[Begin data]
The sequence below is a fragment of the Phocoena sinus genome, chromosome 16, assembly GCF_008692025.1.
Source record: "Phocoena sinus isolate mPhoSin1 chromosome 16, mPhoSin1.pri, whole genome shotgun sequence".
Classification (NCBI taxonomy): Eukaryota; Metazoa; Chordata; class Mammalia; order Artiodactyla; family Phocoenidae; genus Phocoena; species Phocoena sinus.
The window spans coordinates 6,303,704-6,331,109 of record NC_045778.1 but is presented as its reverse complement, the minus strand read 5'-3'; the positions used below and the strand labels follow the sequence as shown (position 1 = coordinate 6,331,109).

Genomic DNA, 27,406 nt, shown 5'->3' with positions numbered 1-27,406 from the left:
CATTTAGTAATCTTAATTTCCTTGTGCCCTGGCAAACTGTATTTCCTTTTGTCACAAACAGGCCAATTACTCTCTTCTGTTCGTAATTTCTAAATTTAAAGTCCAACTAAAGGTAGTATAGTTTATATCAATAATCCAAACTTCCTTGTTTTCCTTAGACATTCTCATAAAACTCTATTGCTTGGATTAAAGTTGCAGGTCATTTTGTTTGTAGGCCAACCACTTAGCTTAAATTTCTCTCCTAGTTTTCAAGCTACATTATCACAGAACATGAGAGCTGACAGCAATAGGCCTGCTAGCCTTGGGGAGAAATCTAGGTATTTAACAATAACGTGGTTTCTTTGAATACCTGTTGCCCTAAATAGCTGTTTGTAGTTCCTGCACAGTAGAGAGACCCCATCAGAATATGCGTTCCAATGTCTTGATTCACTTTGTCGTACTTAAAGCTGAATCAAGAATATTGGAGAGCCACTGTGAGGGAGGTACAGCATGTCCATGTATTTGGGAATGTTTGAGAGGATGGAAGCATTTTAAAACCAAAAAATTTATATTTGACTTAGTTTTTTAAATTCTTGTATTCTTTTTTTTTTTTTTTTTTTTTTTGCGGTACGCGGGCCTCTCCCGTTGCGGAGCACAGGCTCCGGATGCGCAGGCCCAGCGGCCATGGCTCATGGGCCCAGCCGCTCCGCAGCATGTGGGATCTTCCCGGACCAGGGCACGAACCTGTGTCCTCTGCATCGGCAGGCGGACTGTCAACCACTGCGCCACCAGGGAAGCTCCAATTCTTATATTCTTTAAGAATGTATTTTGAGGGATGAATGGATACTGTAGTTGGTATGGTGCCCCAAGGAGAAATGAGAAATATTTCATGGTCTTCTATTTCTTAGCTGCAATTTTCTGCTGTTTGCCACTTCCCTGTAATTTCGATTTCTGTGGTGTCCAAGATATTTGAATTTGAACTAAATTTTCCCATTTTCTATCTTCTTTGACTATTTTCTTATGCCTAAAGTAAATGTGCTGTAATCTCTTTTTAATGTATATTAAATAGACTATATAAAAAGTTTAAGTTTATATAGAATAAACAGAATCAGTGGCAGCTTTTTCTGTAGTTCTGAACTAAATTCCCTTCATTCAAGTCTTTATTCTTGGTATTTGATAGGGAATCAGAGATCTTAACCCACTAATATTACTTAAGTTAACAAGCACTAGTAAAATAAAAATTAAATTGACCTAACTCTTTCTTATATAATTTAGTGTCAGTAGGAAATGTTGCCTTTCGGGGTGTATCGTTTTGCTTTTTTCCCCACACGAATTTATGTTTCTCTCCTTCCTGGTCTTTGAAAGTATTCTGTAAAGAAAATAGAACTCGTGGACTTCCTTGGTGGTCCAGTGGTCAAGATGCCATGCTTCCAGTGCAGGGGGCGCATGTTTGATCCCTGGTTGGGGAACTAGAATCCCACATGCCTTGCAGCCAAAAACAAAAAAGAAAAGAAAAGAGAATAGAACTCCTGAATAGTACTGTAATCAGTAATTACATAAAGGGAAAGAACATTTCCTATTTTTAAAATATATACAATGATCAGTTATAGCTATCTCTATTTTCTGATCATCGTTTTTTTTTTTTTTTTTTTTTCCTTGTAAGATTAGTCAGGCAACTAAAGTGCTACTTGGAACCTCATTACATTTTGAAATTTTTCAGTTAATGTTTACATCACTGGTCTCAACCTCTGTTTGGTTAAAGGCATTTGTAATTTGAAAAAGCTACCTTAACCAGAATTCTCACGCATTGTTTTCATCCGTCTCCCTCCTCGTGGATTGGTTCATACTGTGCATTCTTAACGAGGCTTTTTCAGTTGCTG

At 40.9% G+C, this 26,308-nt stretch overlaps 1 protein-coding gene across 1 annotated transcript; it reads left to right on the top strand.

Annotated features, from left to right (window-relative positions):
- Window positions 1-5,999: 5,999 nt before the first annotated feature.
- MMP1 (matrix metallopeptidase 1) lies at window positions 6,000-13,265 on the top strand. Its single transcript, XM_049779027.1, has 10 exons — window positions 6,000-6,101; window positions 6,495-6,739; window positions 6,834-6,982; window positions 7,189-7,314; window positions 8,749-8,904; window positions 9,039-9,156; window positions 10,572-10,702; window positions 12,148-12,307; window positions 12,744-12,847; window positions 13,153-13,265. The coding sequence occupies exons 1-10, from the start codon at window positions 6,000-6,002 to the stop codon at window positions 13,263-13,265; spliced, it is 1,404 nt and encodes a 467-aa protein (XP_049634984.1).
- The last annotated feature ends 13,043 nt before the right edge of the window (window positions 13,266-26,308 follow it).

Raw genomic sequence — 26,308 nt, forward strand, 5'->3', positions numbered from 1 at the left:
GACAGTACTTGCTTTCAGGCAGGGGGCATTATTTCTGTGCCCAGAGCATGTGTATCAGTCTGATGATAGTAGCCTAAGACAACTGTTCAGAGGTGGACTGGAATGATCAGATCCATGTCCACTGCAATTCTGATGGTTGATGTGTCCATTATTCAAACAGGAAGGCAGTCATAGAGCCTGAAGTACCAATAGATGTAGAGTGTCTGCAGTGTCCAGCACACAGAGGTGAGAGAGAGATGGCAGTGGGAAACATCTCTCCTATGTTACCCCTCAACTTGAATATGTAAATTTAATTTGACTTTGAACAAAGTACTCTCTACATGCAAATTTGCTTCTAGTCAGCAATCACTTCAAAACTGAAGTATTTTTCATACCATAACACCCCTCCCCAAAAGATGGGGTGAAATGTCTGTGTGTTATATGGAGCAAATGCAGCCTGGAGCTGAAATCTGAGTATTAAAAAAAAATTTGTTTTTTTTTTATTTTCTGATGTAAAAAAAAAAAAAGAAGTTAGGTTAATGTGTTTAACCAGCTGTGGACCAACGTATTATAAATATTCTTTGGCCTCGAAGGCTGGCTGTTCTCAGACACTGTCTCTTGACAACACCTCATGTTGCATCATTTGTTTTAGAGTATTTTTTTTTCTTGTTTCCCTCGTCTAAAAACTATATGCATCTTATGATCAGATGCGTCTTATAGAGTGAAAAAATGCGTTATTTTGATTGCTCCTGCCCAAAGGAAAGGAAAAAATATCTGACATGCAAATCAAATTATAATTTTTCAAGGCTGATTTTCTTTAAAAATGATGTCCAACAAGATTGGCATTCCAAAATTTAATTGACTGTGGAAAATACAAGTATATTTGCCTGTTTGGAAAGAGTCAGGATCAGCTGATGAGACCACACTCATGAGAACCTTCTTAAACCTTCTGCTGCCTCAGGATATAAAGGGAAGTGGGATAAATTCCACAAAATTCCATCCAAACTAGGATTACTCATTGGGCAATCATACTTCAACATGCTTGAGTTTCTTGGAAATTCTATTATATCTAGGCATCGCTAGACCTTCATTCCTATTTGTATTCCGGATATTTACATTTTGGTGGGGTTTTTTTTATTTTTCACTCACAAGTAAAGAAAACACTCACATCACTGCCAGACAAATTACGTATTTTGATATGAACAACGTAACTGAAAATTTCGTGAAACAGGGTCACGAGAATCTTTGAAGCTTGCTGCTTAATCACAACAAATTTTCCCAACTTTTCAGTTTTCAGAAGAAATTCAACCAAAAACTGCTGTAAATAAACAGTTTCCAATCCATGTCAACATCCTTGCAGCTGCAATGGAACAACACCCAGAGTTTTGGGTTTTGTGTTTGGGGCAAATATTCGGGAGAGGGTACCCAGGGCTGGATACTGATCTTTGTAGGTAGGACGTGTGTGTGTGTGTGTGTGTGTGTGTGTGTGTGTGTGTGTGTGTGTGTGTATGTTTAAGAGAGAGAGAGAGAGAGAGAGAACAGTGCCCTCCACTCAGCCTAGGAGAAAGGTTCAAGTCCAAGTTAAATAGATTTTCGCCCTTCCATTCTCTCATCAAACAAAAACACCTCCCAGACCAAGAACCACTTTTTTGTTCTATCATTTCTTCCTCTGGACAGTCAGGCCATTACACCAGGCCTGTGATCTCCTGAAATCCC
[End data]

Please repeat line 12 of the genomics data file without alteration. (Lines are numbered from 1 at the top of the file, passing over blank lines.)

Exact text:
Raw genomic sequence — 26,308 nt, forward strand, 5'->3', positions numbered from 1 at the left: